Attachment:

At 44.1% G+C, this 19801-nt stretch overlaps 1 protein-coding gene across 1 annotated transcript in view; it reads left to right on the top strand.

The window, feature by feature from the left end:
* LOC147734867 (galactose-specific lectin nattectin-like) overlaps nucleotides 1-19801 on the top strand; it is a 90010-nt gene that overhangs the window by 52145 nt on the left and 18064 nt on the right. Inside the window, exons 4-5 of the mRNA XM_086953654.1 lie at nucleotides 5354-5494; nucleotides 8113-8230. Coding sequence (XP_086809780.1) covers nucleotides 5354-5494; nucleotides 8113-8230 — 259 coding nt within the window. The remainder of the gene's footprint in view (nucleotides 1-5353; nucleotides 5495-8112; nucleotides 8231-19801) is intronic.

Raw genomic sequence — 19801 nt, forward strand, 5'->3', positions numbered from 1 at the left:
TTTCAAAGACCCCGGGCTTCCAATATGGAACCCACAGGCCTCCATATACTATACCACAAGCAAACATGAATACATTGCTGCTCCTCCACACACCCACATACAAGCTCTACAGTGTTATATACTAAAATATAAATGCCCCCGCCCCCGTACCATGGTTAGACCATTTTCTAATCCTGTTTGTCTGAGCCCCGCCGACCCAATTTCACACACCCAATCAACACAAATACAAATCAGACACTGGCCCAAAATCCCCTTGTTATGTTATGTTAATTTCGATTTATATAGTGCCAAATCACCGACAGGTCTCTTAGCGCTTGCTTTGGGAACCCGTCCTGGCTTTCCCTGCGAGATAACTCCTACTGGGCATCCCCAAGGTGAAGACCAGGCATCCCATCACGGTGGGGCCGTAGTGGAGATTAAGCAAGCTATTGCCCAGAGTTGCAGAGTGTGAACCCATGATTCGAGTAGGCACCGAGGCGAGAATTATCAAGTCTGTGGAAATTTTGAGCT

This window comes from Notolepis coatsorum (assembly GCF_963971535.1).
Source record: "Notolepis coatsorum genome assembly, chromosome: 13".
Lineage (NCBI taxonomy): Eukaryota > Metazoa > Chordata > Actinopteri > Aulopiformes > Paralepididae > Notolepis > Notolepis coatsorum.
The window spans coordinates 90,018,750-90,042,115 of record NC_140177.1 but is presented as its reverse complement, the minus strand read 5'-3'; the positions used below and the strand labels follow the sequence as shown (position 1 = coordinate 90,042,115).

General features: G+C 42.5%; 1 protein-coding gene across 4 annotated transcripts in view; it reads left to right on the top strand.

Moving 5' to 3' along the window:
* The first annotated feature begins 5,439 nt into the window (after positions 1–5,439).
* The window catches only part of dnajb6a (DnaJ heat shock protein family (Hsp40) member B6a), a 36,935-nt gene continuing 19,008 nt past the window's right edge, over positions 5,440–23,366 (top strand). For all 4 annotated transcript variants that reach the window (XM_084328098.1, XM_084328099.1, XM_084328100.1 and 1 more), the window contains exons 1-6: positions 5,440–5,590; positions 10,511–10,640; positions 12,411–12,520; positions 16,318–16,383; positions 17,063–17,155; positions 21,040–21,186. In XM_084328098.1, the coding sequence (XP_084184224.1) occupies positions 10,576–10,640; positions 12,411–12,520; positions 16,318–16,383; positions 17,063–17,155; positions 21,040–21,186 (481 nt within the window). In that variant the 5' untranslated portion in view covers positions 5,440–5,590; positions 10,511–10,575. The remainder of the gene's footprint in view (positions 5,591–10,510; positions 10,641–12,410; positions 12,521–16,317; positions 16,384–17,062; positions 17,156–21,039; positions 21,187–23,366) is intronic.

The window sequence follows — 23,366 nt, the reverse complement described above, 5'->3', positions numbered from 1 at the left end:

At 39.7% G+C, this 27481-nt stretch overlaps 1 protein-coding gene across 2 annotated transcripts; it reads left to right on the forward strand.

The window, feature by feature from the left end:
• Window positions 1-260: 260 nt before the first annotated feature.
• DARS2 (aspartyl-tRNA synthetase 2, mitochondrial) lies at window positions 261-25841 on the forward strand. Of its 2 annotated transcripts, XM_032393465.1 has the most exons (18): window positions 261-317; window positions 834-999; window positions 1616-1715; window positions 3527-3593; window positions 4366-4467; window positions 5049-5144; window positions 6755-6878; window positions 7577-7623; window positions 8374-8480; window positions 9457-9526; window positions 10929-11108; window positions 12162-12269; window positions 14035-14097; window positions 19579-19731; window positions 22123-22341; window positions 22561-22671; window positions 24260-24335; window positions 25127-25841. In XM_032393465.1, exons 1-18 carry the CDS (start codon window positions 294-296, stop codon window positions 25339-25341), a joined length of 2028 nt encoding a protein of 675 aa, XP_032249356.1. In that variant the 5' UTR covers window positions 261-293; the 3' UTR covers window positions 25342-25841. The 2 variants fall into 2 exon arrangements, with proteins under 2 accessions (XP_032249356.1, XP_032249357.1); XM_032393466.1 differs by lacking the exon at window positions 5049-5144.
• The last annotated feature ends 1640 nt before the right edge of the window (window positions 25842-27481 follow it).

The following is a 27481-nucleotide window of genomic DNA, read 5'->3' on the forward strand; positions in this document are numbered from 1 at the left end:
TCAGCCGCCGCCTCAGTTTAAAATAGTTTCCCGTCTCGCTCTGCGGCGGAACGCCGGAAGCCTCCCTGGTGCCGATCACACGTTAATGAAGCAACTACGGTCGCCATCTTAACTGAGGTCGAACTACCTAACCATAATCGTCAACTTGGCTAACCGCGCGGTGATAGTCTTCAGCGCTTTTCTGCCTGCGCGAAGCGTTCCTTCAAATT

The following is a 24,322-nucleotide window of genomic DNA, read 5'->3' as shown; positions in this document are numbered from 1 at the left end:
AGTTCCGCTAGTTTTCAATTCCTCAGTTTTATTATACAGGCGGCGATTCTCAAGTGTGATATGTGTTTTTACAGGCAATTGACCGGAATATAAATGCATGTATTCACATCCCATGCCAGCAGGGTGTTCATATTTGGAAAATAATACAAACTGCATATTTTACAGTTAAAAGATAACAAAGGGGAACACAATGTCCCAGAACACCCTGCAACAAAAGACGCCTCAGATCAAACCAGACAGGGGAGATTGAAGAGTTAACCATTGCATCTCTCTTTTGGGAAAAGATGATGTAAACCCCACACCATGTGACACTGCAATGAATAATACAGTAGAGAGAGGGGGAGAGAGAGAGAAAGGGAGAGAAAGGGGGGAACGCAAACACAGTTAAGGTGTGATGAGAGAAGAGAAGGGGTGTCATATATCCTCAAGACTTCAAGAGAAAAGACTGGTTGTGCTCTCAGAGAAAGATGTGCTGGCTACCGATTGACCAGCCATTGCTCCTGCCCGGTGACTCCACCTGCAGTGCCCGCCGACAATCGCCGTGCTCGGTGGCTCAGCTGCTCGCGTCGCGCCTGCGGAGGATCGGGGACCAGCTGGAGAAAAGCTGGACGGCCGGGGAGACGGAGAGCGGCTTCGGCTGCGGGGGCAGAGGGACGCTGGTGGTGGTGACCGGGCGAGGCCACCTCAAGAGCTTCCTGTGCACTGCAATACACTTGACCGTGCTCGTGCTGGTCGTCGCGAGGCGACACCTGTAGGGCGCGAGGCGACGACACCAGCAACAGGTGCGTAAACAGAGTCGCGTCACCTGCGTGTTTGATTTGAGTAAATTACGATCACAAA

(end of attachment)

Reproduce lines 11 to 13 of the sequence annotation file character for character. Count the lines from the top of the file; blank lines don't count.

Moving 5' to 3' along the window:
* The first annotated feature begins 5,439 nt into the window (after positions 1–5,439).
* The window catches only part of dnajb6a (DnaJ heat shock protein family (Hsp40) member B6a), a 36,935-nt gene continuing 19,008 nt past the window's right edge, over positions 5,440–23,366 (top strand). For all 4 annotated transcript variants that reach the window (XM_084328098.1, XM_084328099.1, XM_084328100.1 and 1 more), the window contains exons 1-6: positions 5,440–5,590; positions 10,511–10,640; positions 12,411–12,520; positions 16,318–16,383; positions 17,063–17,155; positions 21,040–21,186. In XM_084328098.1, the coding sequence (XP_084184224.1) occupies positions 10,576–10,640; positions 12,411–12,520; positions 16,318–16,383; positions 17,063–17,155; positions 21,040–21,186 (481 nt within the window). In that variant the 5' untranslated portion in view covers positions 5,440–5,590; positions 10,511–10,575. The remainder of the gene's footprint in view (positions 5,591–10,510; positions 10,641–12,410; positions 12,521–16,317; positions 16,384–17,062; positions 17,156–21,039; positions 21,187–23,366) is intronic.